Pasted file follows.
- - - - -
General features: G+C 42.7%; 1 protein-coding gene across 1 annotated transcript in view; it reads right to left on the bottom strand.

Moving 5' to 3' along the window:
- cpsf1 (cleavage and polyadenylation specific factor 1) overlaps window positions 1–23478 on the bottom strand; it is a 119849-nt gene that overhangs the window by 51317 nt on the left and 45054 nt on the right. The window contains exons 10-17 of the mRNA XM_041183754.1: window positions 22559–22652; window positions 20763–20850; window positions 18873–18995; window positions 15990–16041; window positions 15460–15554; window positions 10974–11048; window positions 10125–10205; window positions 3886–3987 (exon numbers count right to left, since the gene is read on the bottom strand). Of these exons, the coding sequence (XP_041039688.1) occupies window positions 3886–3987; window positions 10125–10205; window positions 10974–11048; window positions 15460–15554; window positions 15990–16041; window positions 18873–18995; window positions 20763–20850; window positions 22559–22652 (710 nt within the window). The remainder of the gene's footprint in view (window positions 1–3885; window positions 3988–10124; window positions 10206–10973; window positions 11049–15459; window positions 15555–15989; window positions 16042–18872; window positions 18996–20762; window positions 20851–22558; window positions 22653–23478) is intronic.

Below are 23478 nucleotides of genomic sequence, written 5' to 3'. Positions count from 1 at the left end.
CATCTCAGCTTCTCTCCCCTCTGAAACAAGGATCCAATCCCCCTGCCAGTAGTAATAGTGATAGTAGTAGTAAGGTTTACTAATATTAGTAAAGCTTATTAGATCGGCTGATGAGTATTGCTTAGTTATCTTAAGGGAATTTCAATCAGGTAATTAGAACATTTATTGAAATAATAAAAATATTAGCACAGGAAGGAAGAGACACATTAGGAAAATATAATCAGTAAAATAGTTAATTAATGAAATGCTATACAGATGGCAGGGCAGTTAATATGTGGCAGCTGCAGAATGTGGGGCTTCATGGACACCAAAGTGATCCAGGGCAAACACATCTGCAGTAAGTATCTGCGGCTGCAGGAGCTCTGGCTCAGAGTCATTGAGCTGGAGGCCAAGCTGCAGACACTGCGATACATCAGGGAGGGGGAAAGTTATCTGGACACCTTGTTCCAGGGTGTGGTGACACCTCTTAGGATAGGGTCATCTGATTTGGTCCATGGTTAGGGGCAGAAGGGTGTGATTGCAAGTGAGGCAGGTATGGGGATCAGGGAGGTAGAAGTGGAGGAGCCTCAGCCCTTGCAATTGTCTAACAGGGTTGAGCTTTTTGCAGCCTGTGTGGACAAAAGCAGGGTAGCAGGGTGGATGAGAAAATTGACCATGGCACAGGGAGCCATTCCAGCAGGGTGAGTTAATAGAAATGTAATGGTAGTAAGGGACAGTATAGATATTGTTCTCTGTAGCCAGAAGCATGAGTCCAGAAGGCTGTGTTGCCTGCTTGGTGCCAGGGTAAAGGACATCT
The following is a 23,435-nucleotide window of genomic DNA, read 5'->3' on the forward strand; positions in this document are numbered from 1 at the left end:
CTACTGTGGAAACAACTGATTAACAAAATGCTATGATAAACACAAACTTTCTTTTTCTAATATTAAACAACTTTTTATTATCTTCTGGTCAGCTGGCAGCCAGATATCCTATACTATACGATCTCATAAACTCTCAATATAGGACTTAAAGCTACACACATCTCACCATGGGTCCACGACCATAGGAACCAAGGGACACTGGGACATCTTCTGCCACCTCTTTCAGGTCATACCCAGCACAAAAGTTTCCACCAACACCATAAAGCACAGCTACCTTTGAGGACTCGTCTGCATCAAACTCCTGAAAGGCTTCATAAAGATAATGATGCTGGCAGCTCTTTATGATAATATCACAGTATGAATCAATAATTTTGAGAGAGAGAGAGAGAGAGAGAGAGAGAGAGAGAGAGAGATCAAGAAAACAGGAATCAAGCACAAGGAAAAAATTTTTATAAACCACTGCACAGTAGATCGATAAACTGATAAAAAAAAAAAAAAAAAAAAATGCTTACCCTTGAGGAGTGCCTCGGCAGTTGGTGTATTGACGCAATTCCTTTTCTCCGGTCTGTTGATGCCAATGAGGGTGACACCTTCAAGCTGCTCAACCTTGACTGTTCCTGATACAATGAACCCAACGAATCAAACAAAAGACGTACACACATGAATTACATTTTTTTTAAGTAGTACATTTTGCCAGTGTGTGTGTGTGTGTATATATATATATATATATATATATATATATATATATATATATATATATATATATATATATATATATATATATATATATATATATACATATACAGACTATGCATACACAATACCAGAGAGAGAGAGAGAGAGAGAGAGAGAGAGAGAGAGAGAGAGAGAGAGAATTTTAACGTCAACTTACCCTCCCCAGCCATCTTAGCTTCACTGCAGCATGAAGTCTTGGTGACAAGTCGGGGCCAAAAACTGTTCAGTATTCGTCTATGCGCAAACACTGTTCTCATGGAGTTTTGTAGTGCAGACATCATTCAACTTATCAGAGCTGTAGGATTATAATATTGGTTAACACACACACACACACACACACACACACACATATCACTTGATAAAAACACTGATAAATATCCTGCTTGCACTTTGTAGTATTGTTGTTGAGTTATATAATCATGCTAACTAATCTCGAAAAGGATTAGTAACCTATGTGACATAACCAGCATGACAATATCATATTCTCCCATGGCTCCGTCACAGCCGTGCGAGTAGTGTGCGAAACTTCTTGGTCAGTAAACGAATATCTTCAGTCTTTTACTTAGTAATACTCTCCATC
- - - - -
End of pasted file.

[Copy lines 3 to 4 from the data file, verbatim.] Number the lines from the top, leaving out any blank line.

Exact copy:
- cpsf1 (cleavage and polyadenylation specific factor 1) overlaps window positions 1–23478 on the bottom strand; it is a 119849-nt gene that overhangs the window by 51317 nt on the left and 45054 nt on the right. The window contains exons 10-17 of the mRNA XM_041183754.1: window positions 22559–22652; window positions 20763–20850; window positions 18873–18995; window positions 15990–16041; window positions 15460–15554; window positions 10974–11048; window positions 10125–10205; window positions 3886–3987 (exon numbers count right to left, since the gene is read on the bottom strand). Of these exons, the coding sequence (XP_041039688.1) occupies window positions 3886–3987; window positions 10125–10205; window positions 10974–11048; window positions 15460–15554; window positions 15990–16041; window positions 18873–18995; window positions 20763–20850; window positions 22559–22652 (710 nt within the window). The remainder of the gene's footprint in view (window positions 1–3885; window positions 3988–10124; window positions 10206–10973; window positions 11049–15459; window positions 15555–15989; window positions 16042–18872; window positions 18996–20762; window positions 20851–22558; window positions 22653–23478) is intronic.

Below are 23478 nucleotides of genomic sequence, written 5' to 3'. Positions count from 1 at the left end.